In this section you will learn about the cyclic nature of fluorescence and the destructive nature of photobleaching.
A fluorophore can repeatedly undergo the fluorescence process—in theory, indefinitely. This is extremely useful, because it means that one fluorophore molecule can generate a signal multiple times. This property makes fluorescence a very sensitive technique for visualizing microscopic samples—even a small amount of the stain can be detected.
In reality, however, the fluorophore’s structural instability during the excited lifetime makes it susceptible to degradation. High-intensity illumination can cause the fluorophore to change its structure so that it can no longer fluoresce—this is called photobleaching.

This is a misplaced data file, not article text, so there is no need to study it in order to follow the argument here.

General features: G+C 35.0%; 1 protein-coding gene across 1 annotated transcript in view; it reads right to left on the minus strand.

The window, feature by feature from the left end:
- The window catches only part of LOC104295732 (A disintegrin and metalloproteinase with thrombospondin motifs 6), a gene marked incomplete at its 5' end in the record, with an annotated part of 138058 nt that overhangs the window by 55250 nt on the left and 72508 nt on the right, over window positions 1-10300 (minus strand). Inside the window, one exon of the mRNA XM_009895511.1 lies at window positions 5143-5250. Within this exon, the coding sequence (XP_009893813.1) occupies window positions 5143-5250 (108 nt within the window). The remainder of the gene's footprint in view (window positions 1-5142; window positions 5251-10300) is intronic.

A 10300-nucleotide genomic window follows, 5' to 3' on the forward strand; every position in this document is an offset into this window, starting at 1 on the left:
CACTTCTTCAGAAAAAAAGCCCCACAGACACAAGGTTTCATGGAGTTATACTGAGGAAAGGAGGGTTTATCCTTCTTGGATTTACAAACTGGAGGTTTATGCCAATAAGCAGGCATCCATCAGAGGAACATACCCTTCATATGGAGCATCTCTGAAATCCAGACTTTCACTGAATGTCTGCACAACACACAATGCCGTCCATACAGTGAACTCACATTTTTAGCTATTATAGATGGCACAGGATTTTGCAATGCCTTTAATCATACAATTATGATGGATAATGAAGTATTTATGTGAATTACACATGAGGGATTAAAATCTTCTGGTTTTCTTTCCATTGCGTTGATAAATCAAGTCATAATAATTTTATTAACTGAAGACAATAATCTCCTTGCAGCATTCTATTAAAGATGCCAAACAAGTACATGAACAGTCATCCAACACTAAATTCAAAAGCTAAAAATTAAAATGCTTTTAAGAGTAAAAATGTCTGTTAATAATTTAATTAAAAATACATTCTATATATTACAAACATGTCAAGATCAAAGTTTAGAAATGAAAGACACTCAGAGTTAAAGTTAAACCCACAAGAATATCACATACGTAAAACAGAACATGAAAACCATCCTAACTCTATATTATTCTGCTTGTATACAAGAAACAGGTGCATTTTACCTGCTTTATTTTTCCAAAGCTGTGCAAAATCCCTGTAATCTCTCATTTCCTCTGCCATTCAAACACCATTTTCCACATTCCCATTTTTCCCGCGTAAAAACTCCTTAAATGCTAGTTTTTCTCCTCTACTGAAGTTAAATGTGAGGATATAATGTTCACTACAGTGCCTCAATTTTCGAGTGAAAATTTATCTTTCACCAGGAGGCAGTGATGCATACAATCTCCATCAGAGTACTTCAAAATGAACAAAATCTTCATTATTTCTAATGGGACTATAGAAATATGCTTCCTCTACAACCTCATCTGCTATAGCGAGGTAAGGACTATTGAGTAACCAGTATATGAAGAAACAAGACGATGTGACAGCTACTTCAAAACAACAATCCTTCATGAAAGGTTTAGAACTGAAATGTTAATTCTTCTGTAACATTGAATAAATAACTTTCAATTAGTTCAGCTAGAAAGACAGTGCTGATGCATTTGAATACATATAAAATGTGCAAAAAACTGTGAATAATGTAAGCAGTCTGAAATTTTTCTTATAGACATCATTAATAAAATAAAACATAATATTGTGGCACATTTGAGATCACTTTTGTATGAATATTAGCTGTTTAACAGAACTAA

Photobleaching process. (A) Fluorescence occurs in repeated cycle. (B) Molecule is structurally unstable and begins to fall apart during the excitation state. (C) Molecule’s ability to fluoresce is lost.
When a fluorescent sample, such as a slide with mounted tissue, is photobleached, the fluorophores are no longer promoted to an excited state, even when the required light energy is supplied.
Photobleaching of fluorescein and Texas Red dye in cells. Cytoskeleton of cells were stained with fluorescein and Texas Red dye, excited with 488 or 594 nm lasers for the indicated amount of time: A) 0 sec. B) 5 sec. C) 1 5 sec. The fluorescein is almost completely destroyed after 15 sec.
Learn more about fluorescence microscopy fundamentals in Imaging Basics—Fundamentals of Fluorescence Microscopy
For Research Use Only. Not for use in diagnostic procedures.